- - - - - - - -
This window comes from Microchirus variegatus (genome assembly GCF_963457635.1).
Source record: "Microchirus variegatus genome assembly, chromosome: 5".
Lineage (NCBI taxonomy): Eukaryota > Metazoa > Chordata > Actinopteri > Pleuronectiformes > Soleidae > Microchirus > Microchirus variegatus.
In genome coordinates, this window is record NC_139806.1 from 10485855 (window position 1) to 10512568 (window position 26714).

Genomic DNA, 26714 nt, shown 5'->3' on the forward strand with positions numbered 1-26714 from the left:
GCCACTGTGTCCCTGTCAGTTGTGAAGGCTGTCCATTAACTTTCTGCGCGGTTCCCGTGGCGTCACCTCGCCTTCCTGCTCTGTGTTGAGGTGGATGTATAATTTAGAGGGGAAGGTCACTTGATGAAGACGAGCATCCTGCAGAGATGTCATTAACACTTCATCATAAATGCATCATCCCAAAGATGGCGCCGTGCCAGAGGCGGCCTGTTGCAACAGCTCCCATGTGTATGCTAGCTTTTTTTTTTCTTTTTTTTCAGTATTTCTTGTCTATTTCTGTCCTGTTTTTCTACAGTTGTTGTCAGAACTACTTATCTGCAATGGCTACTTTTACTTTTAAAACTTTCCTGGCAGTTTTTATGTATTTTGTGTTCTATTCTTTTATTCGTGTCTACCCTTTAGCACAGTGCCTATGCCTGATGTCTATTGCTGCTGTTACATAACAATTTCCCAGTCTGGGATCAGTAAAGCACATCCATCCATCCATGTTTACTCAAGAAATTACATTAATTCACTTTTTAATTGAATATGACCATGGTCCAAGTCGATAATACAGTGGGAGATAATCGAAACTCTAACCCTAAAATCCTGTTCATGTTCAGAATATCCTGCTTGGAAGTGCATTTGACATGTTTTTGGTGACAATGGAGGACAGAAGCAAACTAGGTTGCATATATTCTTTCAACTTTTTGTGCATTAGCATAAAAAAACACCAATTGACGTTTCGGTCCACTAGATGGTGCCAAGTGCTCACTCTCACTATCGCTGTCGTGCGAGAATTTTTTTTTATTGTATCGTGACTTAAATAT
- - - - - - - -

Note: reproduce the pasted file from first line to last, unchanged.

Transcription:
This window comes from Microchirus variegatus (genome assembly GCF_963457635.1).
Source record: "Microchirus variegatus genome assembly, chromosome: 5".
Lineage (NCBI taxonomy): Eukaryota > Metazoa > Chordata > Actinopteri > Pleuronectiformes > Soleidae > Microchirus > Microchirus variegatus.
In genome coordinates, this window is record NC_139806.1 from 10485855 (window position 1) to 10512568 (window position 26714).

Genomic DNA, 26714 nt, shown 5'->3' on the forward strand with positions numbered 1-26714 from the left:
GCCACTGTGTCCCTGTCAGTTGTGAAGGCTGTCCATTAACTTTCTGCGCGGTTCCCGTGGCGTCACCTCGCCTTCCTGCTCTGTGTTGAGGTGGATGTATAATTTAGAGGGGAAGGTCACTTGATGAAGACGAGCATCCTGCAGAGATGTCATTAACACTTCATCATAAATGCATCATCCCAAAGATGGCGCCGTGCCAGAGGCGGCCTGTTGCAACAGCTCCCATGTGTATGCTAGCTTTTTTTTTTCTTTTTTTTCAGTATTTCTTGTCTATTTCTGTCCTGTTTTTCTACAGTTGTTGTCAGAACTACTTATCTGCAATGGCTACTTTTACTTTTAAAACTTTCCTGGCAGTTTTTATGTATTTTGTGTTCTATTCTTTTATTCGTGTCTACCCTTTAGCACAGTGCCTATGCCTGATGTCTATTGCTGCTGTTACATAACAATTTCCCAGTCTGGGATCAGTAAAGCACATCCATCCATCCATGTTTACTCAAGAAATTACATTAATTCACTTTTTAATTGAATATGACCATGGTCCAAGTCGATAATACAGTGGGAGATAATCGAAACTCTAACCCTAAAATCCTGTTCATGTTCAGAATATCCTGCTTGGAAGTGCATTTGACATGTTTTTGGTGACAATGGAGGACAGAAGCAAACTAGGTTGCATATATTCTTTCAACTTTTTGTGCATTAGCATAAAAAAACACCAATTGACGTTTCGGTCCACTAGATGGTGCCAAGTGCTCACTCTCACTATCGCTGTCGTGCGAGAATTTTTTTTTATTGTATCGTGACTTAAATAT